Healing from painful experiences is a personal and unique process. You won't recover overnight. Recovery is a lifelong process, and that's not a bad thing! You are healing your past and injured self and learning to care for and nurture your current being. Being patient and gentle with yourself is essential, allowing time for healing and seeking support when needed.
Recovery is possible, and with the right resources and help, individuals can regain control of their lives and begin to work on long-term healing.
If you have access, consider complementary and alternative therapies that complement traditional treatment, such as yoga, acupuncture, or art therapy. These approaches can help you process trauma, regulate emotions, and enhance your well-being.
You can also use self-care activities that promote relaxation and emotional well-being. This includes exercise, mindfulness or meditation, and journaling. For example, you may want to draw a bath on a lousy day or take a bike ride. Self-care includes activities that nourish your body, mind, or spirit and do not cause harm.
Many people in early recovery find that sober living helps them strengthen their recovery and begin to rebuild their lives and relationships. In addition, sober living has tranquility, community, and a focus on the big picture: staying sober long-term. Learn more about what our homes have to offer by calling us!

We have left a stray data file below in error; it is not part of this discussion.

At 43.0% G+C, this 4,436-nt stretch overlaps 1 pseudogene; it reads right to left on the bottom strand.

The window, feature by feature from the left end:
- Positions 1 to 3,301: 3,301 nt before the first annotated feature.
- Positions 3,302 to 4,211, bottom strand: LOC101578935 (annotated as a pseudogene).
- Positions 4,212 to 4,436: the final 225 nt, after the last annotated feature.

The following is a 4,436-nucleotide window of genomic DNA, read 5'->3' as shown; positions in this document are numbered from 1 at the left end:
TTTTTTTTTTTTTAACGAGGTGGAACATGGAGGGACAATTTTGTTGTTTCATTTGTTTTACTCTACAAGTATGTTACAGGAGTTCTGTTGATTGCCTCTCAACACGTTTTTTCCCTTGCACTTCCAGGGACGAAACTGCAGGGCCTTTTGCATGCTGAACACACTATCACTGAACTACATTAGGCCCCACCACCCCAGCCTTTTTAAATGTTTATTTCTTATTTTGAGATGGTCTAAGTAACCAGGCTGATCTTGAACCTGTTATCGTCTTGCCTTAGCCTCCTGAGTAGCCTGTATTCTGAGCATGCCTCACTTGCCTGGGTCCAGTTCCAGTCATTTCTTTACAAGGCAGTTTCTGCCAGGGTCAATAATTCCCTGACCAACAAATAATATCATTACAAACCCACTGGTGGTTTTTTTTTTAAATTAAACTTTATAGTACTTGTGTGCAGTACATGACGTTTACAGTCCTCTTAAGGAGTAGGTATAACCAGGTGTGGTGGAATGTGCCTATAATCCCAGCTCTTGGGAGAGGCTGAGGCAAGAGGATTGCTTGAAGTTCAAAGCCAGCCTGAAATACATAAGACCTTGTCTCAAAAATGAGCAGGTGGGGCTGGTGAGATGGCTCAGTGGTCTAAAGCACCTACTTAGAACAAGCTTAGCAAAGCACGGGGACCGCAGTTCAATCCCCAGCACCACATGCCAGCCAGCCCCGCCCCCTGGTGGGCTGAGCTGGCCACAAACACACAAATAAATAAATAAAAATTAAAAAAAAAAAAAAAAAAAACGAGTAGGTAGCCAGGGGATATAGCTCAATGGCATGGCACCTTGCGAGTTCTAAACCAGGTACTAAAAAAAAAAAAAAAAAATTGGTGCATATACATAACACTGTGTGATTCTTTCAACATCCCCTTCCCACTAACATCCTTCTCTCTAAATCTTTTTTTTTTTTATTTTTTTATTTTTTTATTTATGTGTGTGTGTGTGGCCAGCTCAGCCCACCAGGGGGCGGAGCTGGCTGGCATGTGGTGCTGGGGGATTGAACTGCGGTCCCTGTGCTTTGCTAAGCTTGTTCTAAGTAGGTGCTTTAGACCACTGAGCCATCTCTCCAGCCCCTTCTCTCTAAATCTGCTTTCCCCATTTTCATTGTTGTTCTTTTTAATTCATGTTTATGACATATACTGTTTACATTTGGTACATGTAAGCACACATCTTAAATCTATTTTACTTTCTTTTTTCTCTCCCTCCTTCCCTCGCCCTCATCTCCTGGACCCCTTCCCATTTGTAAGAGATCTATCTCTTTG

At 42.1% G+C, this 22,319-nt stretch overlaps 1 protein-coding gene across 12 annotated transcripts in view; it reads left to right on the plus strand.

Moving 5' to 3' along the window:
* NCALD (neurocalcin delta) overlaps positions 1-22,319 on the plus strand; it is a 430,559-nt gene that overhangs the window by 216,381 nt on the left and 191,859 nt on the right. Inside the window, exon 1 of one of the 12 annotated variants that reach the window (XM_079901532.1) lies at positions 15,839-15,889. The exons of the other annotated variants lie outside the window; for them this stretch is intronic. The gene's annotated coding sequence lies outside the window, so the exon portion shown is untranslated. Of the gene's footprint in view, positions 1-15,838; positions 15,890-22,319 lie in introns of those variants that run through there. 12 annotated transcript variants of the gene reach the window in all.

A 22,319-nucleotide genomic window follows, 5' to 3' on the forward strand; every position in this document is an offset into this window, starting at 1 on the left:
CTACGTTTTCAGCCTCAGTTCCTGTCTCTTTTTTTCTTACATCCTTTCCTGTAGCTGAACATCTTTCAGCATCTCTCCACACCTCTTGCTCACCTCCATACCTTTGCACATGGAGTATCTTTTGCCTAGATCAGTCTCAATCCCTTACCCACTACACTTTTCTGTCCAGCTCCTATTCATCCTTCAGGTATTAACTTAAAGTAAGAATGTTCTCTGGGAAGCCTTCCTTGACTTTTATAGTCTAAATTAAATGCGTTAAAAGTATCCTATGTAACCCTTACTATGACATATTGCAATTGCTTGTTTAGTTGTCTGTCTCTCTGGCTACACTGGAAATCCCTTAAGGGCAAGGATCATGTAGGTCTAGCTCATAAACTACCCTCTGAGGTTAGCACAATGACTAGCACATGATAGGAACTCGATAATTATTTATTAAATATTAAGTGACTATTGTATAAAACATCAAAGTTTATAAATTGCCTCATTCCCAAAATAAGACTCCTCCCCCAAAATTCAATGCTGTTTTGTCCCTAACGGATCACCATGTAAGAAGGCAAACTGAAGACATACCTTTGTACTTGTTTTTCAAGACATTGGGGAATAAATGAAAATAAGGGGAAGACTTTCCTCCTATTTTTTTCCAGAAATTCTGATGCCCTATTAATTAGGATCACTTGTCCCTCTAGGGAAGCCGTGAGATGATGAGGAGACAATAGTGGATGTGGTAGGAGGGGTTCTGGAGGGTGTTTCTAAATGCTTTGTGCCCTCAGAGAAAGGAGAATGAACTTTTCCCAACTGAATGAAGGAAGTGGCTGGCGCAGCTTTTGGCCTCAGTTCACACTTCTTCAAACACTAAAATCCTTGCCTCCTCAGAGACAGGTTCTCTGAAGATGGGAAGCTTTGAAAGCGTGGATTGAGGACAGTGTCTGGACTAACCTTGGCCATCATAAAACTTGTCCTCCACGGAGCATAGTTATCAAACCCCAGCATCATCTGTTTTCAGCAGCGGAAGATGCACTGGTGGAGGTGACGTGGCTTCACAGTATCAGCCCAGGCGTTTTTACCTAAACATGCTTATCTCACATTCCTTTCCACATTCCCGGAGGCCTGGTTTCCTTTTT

What is Kratom? Well, since its not scheduled nor illegal, you don't have to worry until something horrible happens. Such as the suicide of this teen, or the huge amounts being sold as supplements to those seeking a natural high (or in common terms anxiety relief). Found at supplement stores (even gas stations) this substance cannot be tested in a typical 12 panel, you have to send off to a lab to confirm the blood level. It is very important to begin attending the production, manufacturing and importing of this substance as well as being aware of its effects. Any information is gladly appreciated at [email protected]
As society realizes that alcoholism and addiction is an epidemic, more efforts to attend them locally such as these will be a sign of care and acceptance that an illness is not discriminating of socioeconomic conditions nor geography. Thank you Vineyard House.
And as we wrap this year, may we know that Holidays for some means hopefully being able to let go of the heaviest burden of them all: addiction. With heroin at its all time high, both in availability and low cost, this once forgotten but now oversupplied drug is arresting the development of many of our youths in this country. No, not only a specific group, but all. It has been thought that it only affects those who have broken upbringings, but it is now understood that it is not a moral decision but a vulnerable target in one of the most frail moments in life. What begins as playing with pharmaceuticals turns into snorting or smoking, and eventually the fear of the needle leaves as time goes by, making IV inevitable. Lets look to solutions, to prevention and to leaving the stigma and the fear. Heres to making a change in 2015, to speaking about it, and bringing more information and recovery stories to the table.